Valeriy Khartman: “We will soon say ‘We're everywhere', like they do in the Fight Club movie”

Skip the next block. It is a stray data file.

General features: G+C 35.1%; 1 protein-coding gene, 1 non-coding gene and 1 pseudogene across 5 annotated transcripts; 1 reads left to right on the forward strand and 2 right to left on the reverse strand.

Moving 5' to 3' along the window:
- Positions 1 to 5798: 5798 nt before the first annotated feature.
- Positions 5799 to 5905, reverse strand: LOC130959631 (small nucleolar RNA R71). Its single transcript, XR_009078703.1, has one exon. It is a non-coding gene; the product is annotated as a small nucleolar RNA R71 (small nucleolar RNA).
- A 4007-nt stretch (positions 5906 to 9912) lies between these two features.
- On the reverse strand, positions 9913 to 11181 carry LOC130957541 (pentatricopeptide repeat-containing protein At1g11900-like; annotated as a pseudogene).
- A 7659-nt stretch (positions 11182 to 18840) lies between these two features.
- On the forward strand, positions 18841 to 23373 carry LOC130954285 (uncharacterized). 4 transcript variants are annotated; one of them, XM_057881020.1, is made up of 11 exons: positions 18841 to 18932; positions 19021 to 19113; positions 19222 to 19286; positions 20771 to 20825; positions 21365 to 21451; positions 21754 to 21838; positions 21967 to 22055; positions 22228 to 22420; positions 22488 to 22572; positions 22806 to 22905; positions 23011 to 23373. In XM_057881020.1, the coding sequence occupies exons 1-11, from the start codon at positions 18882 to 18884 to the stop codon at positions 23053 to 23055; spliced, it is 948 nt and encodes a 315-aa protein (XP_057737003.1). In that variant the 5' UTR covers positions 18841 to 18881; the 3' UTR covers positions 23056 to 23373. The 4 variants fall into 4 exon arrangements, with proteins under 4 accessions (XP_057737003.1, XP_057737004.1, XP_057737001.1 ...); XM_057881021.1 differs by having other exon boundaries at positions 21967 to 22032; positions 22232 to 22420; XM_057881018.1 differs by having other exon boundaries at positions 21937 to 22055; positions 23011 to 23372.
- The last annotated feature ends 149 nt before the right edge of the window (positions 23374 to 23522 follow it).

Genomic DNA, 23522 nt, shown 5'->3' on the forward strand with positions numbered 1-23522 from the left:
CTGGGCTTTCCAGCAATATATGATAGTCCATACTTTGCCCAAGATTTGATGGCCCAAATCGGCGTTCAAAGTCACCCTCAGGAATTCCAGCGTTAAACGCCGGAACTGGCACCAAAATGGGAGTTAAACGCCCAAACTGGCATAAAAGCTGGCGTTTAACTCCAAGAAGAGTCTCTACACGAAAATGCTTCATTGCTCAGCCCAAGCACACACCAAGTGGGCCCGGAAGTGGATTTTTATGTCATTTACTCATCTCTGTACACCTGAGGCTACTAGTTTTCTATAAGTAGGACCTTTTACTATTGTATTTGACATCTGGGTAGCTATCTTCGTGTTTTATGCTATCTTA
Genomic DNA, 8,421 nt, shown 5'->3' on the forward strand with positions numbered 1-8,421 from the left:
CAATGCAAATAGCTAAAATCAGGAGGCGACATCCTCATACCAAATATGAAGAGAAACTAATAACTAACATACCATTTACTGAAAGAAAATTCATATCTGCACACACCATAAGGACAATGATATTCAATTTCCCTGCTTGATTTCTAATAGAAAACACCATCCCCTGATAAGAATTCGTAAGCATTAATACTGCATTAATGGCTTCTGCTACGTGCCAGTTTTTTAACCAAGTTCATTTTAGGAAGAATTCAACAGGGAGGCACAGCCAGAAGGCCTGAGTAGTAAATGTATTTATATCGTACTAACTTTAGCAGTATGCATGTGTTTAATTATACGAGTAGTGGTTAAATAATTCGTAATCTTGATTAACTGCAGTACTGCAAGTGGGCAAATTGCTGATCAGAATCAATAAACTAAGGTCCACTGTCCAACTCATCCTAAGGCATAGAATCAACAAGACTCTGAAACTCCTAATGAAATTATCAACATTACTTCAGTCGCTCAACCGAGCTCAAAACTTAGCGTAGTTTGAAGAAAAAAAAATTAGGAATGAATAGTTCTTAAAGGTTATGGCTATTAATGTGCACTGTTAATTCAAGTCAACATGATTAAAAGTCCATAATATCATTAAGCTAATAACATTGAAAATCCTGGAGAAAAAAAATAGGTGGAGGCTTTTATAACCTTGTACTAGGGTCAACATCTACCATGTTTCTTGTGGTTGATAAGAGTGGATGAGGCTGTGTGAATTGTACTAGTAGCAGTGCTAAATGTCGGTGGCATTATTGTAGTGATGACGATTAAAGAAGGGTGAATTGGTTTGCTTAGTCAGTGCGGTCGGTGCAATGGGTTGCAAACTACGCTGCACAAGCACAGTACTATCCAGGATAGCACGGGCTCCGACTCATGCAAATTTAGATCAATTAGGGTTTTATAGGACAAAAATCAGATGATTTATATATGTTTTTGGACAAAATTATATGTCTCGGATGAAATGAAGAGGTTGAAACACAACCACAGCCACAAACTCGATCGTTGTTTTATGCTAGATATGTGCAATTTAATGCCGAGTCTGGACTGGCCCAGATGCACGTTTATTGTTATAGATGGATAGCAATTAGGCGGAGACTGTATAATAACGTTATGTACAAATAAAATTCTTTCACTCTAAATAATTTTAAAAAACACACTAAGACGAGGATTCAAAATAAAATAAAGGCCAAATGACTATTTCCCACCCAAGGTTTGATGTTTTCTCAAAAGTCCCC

Valeriy came from Luhansk to Kyiv in 2012. After seeing the Russians invading his land, he could not stay aside. For several years, he served in Aidar battalion. He was then wounded and went through hospital and posthospital treatment. Currently, Valeriy is building Veterano Coffee, a network of coffee houses in Kyiv. Valeriy had a dream to own a restaurant styled after old American movies since he was a child. He got back to the dream because of the war. Once demobilized, he had to deal with employment problems and had conflicts with his bosses. Further depression and lonely life in a hostel for about a year made him realize he could count only on himself. This is how Valeriy got the idea to open a small coffee house. He could use his previous experience back from the time when he had been working at pubs. His state compensation for the injuries incurred in war constituted his start-up budget. His wife became his first business partner. They met at the hospital. “I lacked self-confidence before the war, but my experience as a fighter helped me relax,” Valeriy recalls. I was lucky to meet Leonid Ostaltsev. Together we have developed a new brand. Valeriy's approach is based on high quality. He prefers to have lower profits only to be able to buy more expensive products than those of his competitors. People living close to his coffee places have noticed that. A long queue lines up to his coffee place on the bank of Telbin lake, although a dozen similar kiosks are nearby. The locals have even set up a bench near Valeriy's coffee house. “It is difficult to compete with big companies, but we don't give up,” Valeriy says. According to him, preferential points of sale would make things much easier. A similar scheme is now used in Dnipro. Business opportunities would reduce the number of ATO veterans who risk tumbling into alcoholism or thug for hire life. “Numbers, taxes and bookkeeping will keep your head free from bad thoughts,” Valeriy adds. He is willing to share his knowledge of coffee business with all the veterans interested in it. His advice is not to sit back and do nothing, but to start doing something. While The Ukrainian Week was working on this material, Valery has managed to open another coffee place and engage his war buddy who is going to cook brownies and other desserts to go along with coffee. Valeriy plans on expanding his network and engage more veterans.